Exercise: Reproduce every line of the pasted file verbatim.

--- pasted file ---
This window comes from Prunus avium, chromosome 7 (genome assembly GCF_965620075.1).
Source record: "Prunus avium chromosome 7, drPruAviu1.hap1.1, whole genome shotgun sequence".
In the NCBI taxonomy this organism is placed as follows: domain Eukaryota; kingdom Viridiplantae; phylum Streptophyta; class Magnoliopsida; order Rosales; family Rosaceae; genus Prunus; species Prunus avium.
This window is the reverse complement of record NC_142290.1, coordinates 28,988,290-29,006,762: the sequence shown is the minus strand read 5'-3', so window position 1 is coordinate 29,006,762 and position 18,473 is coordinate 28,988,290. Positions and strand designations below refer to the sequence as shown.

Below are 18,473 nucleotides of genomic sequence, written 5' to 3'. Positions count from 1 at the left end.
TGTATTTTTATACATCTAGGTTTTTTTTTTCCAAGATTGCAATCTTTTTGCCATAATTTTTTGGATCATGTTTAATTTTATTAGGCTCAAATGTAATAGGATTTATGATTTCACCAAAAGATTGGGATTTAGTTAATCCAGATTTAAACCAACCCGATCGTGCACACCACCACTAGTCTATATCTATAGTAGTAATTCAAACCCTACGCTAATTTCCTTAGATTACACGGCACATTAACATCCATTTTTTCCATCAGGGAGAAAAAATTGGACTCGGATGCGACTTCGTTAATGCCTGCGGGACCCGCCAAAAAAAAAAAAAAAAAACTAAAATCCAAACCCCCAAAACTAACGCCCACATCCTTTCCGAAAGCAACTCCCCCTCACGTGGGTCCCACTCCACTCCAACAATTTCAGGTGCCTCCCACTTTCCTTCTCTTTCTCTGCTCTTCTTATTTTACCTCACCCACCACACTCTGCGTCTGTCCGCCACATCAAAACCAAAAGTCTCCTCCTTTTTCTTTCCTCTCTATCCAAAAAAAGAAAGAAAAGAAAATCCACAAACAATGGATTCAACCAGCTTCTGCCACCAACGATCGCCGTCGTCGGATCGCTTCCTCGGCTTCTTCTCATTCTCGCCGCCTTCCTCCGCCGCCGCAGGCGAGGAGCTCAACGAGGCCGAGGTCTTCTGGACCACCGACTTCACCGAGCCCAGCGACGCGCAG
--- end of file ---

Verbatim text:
This window comes from Prunus avium, chromosome 7 (genome assembly GCF_965620075.1).
Source record: "Prunus avium chromosome 7, drPruAviu1.hap1.1, whole genome shotgun sequence".
In the NCBI taxonomy this organism is placed as follows: domain Eukaryota; kingdom Viridiplantae; phylum Streptophyta; class Magnoliopsida; order Rosales; family Rosaceae; genus Prunus; species Prunus avium.
This window is the reverse complement of record NC_142290.1, coordinates 28,988,290-29,006,762: the sequence shown is the minus strand read 5'-3', so window position 1 is coordinate 29,006,762 and position 18,473 is coordinate 28,988,290. Positions and strand designations below refer to the sequence as shown.

Below are 18,473 nucleotides of genomic sequence, written 5' to 3'. Positions count from 1 at the left end.
TGTATTTTTATACATCTAGGTTTTTTTTTTCCAAGATTGCAATCTTTTTGCCATAATTTTTTGGATCATGTTTAATTTTATTAGGCTCAAATGTAATAGGATTTATGATTTCACCAAAAGATTGGGATTTAGTTAATCCAGATTTAAACCAACCCGATCGTGCACACCACCACTAGTCTATATCTATAGTAGTAATTCAAACCCTACGCTAATTTCCTTAGATTACACGGCACATTAACATCCATTTTTTCCATCAGGGAGAAAAAATTGGACTCGGATGCGACTTCGTTAATGCCTGCGGGACCCGCCAAAAAAAAAAAAAAAAAACTAAAATCCAAACCCCCAAAACTAACGCCCACATCCTTTCCGAAAGCAACTCCCCCTCACGTGGGTCCCACTCCACTCCAACAATTTCAGGTGCCTCCCACTTTCCTTCTCTTTCTCTGCTCTTCTTATTTTACCTCACCCACCACACTCTGCGTCTGTCCGCCACATCAAAACCAAAAGTCTCCTCCTTTTTCTTTCCTCTCTATCCAAAAAAAGAAAGAAAAGAAAATCCACAAACAATGGATTCAACCAGCTTCTGCCACCAACGATCGCCGTCGTCGGATCGCTTCCTCGGCTTCTTCTCATTCTCGCCGCCTTCCTCCGCCGCCGCAGGCGAGGAGCTCAACGAGGCCGAGGTCTTCTGGACCACCGACTTCACCGAGCCCAGCGACGCGCAG